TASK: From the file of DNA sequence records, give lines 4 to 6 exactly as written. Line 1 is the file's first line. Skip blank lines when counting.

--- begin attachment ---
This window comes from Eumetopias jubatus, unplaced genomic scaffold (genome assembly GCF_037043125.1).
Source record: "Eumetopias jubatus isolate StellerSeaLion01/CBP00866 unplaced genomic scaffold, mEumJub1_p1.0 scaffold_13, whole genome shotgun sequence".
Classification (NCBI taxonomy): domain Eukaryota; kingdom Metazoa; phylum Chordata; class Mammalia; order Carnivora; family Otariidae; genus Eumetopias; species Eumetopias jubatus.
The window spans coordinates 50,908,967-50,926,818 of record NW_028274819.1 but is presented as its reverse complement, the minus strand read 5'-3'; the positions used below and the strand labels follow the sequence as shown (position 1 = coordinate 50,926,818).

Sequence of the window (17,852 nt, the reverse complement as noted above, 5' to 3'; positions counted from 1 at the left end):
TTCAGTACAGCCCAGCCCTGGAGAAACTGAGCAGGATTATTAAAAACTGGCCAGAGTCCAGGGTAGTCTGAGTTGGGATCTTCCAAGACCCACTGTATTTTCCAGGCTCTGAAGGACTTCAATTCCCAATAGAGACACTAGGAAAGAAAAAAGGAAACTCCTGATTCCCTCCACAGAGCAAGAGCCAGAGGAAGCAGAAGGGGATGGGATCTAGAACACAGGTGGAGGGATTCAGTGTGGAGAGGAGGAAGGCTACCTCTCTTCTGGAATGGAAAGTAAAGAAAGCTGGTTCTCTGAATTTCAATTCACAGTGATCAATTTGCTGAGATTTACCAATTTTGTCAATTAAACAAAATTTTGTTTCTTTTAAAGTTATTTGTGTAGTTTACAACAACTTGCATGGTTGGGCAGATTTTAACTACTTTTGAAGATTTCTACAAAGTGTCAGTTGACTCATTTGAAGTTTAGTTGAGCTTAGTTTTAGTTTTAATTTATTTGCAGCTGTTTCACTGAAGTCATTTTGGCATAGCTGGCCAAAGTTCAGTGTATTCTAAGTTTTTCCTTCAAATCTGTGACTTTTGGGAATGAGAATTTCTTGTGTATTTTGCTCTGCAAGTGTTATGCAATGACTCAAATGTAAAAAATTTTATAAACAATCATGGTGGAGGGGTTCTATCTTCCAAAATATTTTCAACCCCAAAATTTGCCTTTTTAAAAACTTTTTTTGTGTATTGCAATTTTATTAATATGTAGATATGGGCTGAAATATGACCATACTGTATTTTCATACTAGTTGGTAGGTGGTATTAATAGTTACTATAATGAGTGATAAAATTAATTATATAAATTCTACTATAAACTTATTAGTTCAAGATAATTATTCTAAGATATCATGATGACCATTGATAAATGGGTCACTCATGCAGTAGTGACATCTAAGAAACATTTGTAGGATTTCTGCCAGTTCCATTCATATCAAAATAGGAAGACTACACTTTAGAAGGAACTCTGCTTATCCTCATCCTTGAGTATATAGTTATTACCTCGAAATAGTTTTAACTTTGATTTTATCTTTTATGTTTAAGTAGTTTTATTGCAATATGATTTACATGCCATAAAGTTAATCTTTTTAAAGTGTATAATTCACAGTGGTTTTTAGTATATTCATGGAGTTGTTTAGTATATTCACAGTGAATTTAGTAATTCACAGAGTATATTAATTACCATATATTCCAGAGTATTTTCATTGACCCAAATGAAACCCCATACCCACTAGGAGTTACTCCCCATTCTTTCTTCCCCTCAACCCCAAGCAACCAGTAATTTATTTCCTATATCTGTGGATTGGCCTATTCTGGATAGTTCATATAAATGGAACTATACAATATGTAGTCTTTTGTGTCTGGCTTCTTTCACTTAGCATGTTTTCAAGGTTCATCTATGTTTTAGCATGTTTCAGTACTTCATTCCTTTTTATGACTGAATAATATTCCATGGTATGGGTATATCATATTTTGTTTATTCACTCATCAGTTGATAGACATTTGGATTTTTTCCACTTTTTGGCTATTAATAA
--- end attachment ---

The window spans coordinates 50,908,967-50,926,818 of record NW_028274819.1 but is presented as its reverse complement, the minus strand read 5'-3'; the positions used below and the strand labels follow the sequence as shown (position 1 = coordinate 50,926,818).

Sequence of the window (17,852 nt, the reverse complement as noted above, 5' to 3'; positions counted from 1 at the left end):
TTCAGTACAGCCCAGCCCTGGAGAAACTGAGCAGGATTATTAAAAACTGGCCAGAGTCCAGGGTAGTCTGAGTTGGGATCTTCCAAGACCCACTGTATTTTCCAGGCTCTGAAGGACTTCAATTCCCAATAGAGACACTAGGAAAGAAAAAAGGAAACTCCTGATTCCCTCCACAGAGCAAGAGCCAGAGGAAGCAGAAGGGGATGGGATCTAGAACACAGGTGGAGGGATTCAGTGTGGAGAGGAGGAAGGCTACCTCTCTTCTGGAATGGAAAGTAAAGAAAGCTGGTTCTCTGAATTTCAATTCACAGTGATCAATTTGCTGAGATTTACCAATTTTGTCAATTAAACAAAATTTTGTTTCTTTTAAAGTTATTTGTGTAGTTTACAACAACTTGCATGGTTGGGCAGATTTTAACTACTTTTGAAGATTTCTACAAAGTGTCAGTTGACTCATTTGAAGTTTAGTTGAGCTTAGTTTTAGTTTTAATTTATTTGCAGCTGTTTCACTGAAGTCATTTTGGCATAGCTGGCCAAAGTTCAGTGTATTCTAAGTTTTTCCTTCAAATCTGTGACTTTTGGGAATGAGAATTTCTTGTGTATTTTGCTCTGCAAGTGTTATGCAATGACTCAAATGTAAAAAATTTTATAAACAATCATGGTGGAGGGGTTCTATCTTCCAAAATATTTTCAACCCCAAAATTTGCCTTTTTAAAAACTTTTTTTGTGTATTGCAATTTTATTAATATGTAGATATGGGCTGAAATATGACCATACTGTATTTTCATACTAGTTGGTAGGTGGTATTAATAGTTACTATAATGAGTGATAAAATTAATTATATAAATTCTACTATAAACTTATTAGTTCAAGATAATTATTCTAAGATATCATGATGACCATTGATAAATGGGTCACTCATGCAGTAGTGACATCTAAGAAACATTTGTAGGATTTCTGCCAGTTCCATTCATATCAAAATAGGAAGACTACACTTTAGAAGGAACTCTGCTTATCCTCATCCTTGAGTATATAGTTATTACCTCGAAATAGTTTTAACTTTGATTTTATCTTTTATGTTTAAGTAGTTTTATTGCAATATGATTTACATGCCATAAAGTTAATCTTTTTAAAGTGTATAATTCACAGTGGTTTTTAGTATATTCATGGAGTTGTTTAGTATATTCACAGTGAATTTAGTAATTCACAGAGTATATTAATTACCATATATTCCAGAGTATTTTCATTGACCCAAATGAAACCCCATACCCACTAGGAGTTACTCCCCATTCTTTCTTCCCCTCAACCCCAAGCAACCAGTAATTTATTTCCTATATCTGTGGATTGGCCTATTCTGGATAGTTCATATAAATGGAACTATACAATATGTAGTCTTTTGTGTCTGGCTTCTTTCACTTAGCATGTTTTCAAGGTTCATCTATGTTTTAGCATGTTTCAGTACTTCATTCCTTTTTATGACTGAATAATATTCCATGGTATGGGTATATCATATTTTGTTTATTCACTCATCAGTTGATAGACATTTGGATTTTTTCCACTTTTTGGCTATTAATAA